The Special Program in Urban and Regional Studies (SPURS) was founded in 1967 within the Department of Urban Studies and Planning to bring mid-career professionals from around the world to MIT to reflect on their work. Today, SPURS is focused on bridging theory and practice by supporting empirically grounded research and by creating teaching materials based on successful planning initiatives.
IN MY BACKYARD – An Alternate Model for Solid Waste Management
Abstract: Studies in urban public services have consistently identified solid waste management (SWM) as one of the major problems confronting cities in developing countries today. However, there is a case of exemplary practice in Pachalam, the 70th electoral Division within the Corporation of Cochin. Using both primary survey data and secondary sources, the paper argues that instead of relying on old strategies of technical solutions or privatization, the Pachalam case mobilizes institutional partnerships to adopt a multi-level localized strategy that effectively resolves the problem of SWM.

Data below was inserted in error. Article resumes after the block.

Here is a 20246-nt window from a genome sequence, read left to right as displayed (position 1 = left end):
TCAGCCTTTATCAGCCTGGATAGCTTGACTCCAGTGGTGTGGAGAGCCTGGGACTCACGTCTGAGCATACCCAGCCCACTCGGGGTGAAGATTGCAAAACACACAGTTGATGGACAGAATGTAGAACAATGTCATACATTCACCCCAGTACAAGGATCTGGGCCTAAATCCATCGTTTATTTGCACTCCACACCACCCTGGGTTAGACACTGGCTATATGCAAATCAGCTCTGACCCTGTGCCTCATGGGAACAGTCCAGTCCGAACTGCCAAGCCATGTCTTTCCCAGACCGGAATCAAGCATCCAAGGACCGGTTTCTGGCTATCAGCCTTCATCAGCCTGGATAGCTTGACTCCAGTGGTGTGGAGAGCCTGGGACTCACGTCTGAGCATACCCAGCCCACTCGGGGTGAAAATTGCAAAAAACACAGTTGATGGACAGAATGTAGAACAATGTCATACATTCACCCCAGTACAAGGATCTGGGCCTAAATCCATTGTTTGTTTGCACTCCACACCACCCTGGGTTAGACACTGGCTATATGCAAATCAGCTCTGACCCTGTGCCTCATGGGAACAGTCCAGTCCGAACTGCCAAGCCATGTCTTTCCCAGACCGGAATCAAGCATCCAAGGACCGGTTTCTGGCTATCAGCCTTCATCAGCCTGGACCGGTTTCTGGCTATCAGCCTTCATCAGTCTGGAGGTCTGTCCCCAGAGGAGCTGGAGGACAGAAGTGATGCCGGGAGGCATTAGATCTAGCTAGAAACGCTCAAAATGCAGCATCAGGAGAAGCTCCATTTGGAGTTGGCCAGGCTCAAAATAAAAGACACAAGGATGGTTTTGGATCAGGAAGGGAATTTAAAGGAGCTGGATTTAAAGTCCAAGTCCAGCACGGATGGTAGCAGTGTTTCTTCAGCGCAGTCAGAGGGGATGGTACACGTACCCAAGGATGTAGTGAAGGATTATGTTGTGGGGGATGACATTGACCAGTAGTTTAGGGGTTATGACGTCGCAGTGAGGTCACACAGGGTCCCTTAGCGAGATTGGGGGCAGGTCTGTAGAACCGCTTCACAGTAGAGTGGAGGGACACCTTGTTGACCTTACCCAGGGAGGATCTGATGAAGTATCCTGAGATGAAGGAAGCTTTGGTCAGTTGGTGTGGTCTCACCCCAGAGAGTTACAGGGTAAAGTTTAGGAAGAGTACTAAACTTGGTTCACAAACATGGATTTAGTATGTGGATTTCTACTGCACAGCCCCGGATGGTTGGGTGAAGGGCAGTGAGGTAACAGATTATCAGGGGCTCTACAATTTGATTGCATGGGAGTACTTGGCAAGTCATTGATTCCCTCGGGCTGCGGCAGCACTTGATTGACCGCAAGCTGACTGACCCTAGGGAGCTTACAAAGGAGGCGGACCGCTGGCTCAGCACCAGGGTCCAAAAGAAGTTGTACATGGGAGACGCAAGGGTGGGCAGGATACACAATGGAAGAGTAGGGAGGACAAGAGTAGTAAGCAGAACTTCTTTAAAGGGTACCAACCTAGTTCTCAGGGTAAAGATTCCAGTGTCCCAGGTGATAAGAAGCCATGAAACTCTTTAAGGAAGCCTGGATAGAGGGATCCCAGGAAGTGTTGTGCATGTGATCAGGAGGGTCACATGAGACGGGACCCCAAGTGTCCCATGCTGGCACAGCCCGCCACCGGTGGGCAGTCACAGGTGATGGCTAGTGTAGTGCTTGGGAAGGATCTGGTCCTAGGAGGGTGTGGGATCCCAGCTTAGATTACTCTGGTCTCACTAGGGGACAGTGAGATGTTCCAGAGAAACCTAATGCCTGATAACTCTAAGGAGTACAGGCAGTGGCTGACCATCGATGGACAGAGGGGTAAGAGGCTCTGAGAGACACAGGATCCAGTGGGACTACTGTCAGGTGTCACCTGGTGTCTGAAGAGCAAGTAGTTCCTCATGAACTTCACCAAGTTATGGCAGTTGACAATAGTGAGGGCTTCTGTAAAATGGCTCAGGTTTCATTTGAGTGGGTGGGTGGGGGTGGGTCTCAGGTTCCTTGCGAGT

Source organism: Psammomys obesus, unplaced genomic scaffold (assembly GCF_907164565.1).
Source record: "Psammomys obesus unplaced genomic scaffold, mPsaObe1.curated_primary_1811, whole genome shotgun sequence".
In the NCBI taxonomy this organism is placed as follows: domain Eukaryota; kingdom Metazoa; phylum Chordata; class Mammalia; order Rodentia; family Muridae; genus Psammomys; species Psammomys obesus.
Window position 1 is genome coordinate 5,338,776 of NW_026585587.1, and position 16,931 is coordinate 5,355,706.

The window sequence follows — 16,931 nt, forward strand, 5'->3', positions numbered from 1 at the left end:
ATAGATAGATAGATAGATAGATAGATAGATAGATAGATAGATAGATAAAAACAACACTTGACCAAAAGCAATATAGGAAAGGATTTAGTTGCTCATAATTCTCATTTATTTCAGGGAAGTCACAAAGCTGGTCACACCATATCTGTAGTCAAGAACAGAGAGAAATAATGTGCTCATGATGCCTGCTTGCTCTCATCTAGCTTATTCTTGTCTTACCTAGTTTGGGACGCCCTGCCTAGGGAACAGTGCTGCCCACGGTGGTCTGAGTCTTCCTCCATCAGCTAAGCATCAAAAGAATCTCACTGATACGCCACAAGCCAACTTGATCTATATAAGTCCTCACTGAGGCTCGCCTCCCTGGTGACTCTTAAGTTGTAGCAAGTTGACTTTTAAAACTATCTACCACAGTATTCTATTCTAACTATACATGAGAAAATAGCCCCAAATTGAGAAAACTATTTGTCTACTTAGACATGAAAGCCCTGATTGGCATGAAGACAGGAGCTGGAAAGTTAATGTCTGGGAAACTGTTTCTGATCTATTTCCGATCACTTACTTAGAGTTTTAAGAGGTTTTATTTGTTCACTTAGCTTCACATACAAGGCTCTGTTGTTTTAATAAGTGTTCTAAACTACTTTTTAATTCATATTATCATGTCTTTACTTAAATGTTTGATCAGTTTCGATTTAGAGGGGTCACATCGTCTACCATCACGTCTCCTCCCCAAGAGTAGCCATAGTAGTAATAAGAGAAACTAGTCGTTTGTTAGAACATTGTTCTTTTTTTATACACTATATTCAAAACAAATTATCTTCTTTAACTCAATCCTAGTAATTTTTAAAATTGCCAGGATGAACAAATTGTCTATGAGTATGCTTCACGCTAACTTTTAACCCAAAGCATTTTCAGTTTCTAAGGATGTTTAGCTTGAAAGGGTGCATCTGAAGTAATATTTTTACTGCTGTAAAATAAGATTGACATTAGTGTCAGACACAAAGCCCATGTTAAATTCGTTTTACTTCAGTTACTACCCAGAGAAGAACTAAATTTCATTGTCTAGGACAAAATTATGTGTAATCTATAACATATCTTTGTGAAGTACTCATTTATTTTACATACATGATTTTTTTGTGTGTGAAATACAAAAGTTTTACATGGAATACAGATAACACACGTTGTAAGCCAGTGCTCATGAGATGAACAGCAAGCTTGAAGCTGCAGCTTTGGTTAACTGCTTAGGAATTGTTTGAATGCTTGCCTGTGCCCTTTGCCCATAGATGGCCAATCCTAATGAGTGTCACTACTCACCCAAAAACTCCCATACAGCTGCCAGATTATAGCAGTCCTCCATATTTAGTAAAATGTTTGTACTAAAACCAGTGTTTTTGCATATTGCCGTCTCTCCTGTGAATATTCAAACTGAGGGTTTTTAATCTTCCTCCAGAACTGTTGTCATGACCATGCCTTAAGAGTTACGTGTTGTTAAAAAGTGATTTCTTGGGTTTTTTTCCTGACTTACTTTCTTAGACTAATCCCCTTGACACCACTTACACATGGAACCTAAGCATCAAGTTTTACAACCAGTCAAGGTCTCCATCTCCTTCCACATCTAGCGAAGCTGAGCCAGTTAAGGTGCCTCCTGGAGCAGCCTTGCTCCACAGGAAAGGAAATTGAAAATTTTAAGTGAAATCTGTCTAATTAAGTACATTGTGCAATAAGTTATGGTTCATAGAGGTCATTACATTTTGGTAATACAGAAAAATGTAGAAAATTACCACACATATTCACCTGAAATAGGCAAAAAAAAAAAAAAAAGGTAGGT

Dr. Angelique Chettiparamb, Cardiff University
Angelique is currently a Research Fellow at the School of City and Regional Planning, Cardiff University, UK. She is involved in research and teaching of various aspects of planning and urban development. Prior to this, she was working closely with urban local Government functionaries in Kerala, as Acting Head of the Centre for Urban Studies, Kerala Institute of Local Administration. She is also interested in planning theory, governance and devolution.
Mary Chakkalakkal, Jan Shikshan Sansthan